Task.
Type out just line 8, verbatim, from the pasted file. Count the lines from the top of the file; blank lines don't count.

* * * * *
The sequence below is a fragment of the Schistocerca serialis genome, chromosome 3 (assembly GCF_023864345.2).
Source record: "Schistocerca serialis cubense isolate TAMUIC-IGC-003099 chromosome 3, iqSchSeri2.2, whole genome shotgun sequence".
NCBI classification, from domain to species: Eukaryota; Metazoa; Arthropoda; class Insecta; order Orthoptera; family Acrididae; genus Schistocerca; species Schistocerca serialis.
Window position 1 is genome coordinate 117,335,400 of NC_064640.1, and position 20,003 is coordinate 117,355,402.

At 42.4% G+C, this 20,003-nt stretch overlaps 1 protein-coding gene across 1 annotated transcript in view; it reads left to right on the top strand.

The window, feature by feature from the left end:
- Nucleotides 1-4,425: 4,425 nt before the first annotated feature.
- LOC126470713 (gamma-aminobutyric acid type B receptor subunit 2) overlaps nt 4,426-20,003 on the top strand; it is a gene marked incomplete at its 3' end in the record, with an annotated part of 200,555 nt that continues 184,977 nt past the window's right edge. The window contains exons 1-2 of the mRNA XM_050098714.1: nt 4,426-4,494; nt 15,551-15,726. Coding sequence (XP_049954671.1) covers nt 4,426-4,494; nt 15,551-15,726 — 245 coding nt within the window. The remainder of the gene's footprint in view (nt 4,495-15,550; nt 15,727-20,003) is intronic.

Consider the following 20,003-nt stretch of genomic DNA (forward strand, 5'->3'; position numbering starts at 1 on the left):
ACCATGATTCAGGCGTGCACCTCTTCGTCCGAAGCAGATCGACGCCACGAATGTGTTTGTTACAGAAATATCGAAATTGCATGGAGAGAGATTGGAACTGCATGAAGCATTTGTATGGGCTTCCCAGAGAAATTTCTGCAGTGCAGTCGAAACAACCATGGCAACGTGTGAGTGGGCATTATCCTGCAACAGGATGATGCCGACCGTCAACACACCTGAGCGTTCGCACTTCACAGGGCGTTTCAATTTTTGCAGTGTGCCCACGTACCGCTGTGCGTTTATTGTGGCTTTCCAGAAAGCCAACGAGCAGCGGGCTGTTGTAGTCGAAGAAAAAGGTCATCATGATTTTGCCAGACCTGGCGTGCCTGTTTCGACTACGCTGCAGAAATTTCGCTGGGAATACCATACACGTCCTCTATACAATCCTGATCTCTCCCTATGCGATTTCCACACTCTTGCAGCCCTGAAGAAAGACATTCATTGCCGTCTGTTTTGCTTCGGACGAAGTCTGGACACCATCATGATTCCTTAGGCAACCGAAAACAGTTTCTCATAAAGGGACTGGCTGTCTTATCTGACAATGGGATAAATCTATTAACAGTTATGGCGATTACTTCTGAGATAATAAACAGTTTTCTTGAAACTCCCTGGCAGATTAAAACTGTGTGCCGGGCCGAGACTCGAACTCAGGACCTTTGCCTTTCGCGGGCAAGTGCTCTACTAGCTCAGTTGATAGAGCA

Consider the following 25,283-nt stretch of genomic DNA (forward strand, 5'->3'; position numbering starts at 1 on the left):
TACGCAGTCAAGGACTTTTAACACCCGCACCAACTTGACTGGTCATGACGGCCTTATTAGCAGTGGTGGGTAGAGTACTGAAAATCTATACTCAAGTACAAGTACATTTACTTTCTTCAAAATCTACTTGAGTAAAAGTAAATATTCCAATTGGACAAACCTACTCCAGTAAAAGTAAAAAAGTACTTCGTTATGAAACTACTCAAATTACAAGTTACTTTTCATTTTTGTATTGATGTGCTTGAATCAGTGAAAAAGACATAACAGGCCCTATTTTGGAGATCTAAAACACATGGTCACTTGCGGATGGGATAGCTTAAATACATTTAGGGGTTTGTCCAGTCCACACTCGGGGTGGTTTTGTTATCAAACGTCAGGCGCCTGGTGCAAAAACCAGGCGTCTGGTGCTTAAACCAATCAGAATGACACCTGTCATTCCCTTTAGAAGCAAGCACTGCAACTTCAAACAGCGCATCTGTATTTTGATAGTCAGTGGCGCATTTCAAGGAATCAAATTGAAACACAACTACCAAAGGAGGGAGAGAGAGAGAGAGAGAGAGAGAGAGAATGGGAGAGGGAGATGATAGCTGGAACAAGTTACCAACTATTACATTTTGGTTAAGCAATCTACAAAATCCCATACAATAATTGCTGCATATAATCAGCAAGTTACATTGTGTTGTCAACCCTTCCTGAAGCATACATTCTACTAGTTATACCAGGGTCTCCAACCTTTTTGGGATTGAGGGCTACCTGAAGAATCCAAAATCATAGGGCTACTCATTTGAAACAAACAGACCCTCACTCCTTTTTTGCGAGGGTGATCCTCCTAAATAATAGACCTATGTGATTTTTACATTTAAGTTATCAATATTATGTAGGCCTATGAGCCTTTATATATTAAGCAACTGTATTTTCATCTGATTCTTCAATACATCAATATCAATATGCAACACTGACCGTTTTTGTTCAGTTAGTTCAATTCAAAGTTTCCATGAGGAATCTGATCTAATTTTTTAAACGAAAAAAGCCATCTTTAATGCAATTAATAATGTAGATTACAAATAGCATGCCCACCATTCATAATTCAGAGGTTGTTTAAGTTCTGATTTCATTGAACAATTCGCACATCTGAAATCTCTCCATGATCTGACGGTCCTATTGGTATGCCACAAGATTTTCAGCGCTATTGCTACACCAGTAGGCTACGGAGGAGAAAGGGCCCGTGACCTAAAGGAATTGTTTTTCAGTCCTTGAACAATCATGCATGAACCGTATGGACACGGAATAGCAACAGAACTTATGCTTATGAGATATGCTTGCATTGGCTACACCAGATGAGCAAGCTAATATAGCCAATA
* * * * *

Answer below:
- LOC126470713 (gamma-aminobutyric acid type B receptor subunit 2) overlaps nt 4,426-20,003 on the top strand; it is a gene marked incomplete at its 3' end in the record, with an annotated part of 200,555 nt that continues 184,977 nt past the window's right edge. The window contains exons 1-2 of the mRNA XM_050098714.1: nt 4,426-4,494; nt 15,551-15,726. Coding sequence (XP_049954671.1) covers nt 4,426-4,494; nt 15,551-15,726 — 245 coding nt within the window. The remainder of the gene's footprint in view (nt 4,495-15,550; nt 15,727-20,003) is intronic.